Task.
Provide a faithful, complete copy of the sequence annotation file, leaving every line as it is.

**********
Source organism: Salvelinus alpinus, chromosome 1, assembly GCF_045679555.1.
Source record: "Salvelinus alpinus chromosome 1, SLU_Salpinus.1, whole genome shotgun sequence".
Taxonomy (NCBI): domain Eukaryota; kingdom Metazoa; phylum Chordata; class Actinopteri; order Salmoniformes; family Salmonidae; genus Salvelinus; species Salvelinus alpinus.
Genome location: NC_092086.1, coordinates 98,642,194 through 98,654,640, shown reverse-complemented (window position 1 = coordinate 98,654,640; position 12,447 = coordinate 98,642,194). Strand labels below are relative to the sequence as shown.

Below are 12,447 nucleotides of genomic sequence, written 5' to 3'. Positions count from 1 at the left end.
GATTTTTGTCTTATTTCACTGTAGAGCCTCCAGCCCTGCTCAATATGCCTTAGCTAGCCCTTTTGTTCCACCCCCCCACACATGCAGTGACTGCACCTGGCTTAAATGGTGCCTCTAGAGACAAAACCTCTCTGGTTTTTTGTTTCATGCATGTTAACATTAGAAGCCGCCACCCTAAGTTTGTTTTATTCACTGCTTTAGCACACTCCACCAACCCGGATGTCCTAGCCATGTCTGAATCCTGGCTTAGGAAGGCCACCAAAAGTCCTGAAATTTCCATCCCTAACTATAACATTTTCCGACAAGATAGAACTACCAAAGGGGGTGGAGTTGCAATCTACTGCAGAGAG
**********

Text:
Source organism: Salvelinus alpinus, chromosome 1, assembly GCF_045679555.1.
Source record: "Salvelinus alpinus chromosome 1, SLU_Salpinus.1, whole genome shotgun sequence".
Taxonomy (NCBI): domain Eukaryota; kingdom Metazoa; phylum Chordata; class Actinopteri; order Salmoniformes; family Salmonidae; genus Salvelinus; species Salvelinus alpinus.
Genome location: NC_092086.1, coordinates 98,642,194 through 98,654,640, shown reverse-complemented (window position 1 = coordinate 98,654,640; position 12,447 = coordinate 98,642,194). Strand labels below are relative to the sequence as shown.

Below are 12,447 nucleotides of genomic sequence, written 5' to 3'. Positions count from 1 at the left end.
GATTTTTGTCTTATTTCACTGTAGAGCCTCCAGCCCTGCTCAATATGCCTTAGCTAGCCCTTTTGTTCCACCCCCCCACACATGCAGTGACTGCACCTGGCTTAAATGGTGCCTCTAGAGACAAAACCTCTCTGGTTTTTTGTTTCATGCATGTTAACATTAGAAGCCGCCACCCTAAGTTTGTTTTATTCACTGCTTTAGCACACTCCACCAACCCGGATGTCCTAGCCATGTCTGAATCCTGGCTTAGGAAGGCCACCAAAAGTCCTGAAATTTCCATCCCTAACTATAACATTTTCCGACAAGATAGAACTACCAAAGGGGGTGGAGTTGCAATCTACTGCAGAGAG